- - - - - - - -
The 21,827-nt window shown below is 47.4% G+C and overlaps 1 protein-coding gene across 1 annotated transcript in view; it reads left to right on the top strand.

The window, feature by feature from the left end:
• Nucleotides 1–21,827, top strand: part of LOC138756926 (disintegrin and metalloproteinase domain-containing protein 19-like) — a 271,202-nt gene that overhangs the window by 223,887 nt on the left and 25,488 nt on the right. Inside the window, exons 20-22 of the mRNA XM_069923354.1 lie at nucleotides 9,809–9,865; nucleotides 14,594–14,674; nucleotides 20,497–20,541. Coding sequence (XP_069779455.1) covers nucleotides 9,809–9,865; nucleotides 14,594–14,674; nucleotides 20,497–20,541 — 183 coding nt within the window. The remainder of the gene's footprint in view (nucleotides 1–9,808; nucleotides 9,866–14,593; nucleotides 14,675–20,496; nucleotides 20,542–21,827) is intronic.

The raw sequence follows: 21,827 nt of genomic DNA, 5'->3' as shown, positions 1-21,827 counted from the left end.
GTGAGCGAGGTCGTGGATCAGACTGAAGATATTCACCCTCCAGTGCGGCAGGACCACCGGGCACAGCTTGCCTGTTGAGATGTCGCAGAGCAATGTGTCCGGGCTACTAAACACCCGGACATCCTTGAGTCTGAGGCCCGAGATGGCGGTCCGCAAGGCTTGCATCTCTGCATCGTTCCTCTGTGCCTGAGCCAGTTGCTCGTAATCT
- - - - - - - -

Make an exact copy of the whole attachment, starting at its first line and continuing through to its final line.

The 21,827-nt window shown below is 47.4% G+C and overlaps 1 protein-coding gene across 1 annotated transcript in view; it reads left to right on the top strand.

The window, feature by feature from the left end:
• Nucleotides 1–21,827, top strand: part of LOC138756926 (disintegrin and metalloproteinase domain-containing protein 19-like) — a 271,202-nt gene that overhangs the window by 223,887 nt on the left and 25,488 nt on the right. Inside the window, exons 20-22 of the mRNA XM_069923354.1 lie at nucleotides 9,809–9,865; nucleotides 14,594–14,674; nucleotides 20,497–20,541. Coding sequence (XP_069779455.1) covers nucleotides 9,809–9,865; nucleotides 14,594–14,674; nucleotides 20,497–20,541 — 183 coding nt within the window. The remainder of the gene's footprint in view (nucleotides 1–9,808; nucleotides 9,866–14,593; nucleotides 14,675–20,496; nucleotides 20,542–21,827) is intronic.

The raw sequence follows: 21,827 nt of genomic DNA, 5'->3' as shown, positions 1-21,827 counted from the left end.
GTGAGCGAGGTCGTGGATCAGACTGAAGATATTCACCCTCCAGTGCGGCAGGACCACCGGGCACAGCTTGCCTGTTGAGATGTCGCAGAGCAATGTGTCCGGGCTACTAAACACCCGGACATCCTTGAGTCTGAGGCCCGAGATGGCGGTCCGCAAGGCTTGCATCTCTGCATCGTTCCTCTGTGCCTGAGCCAGTTGCTCGTAATCT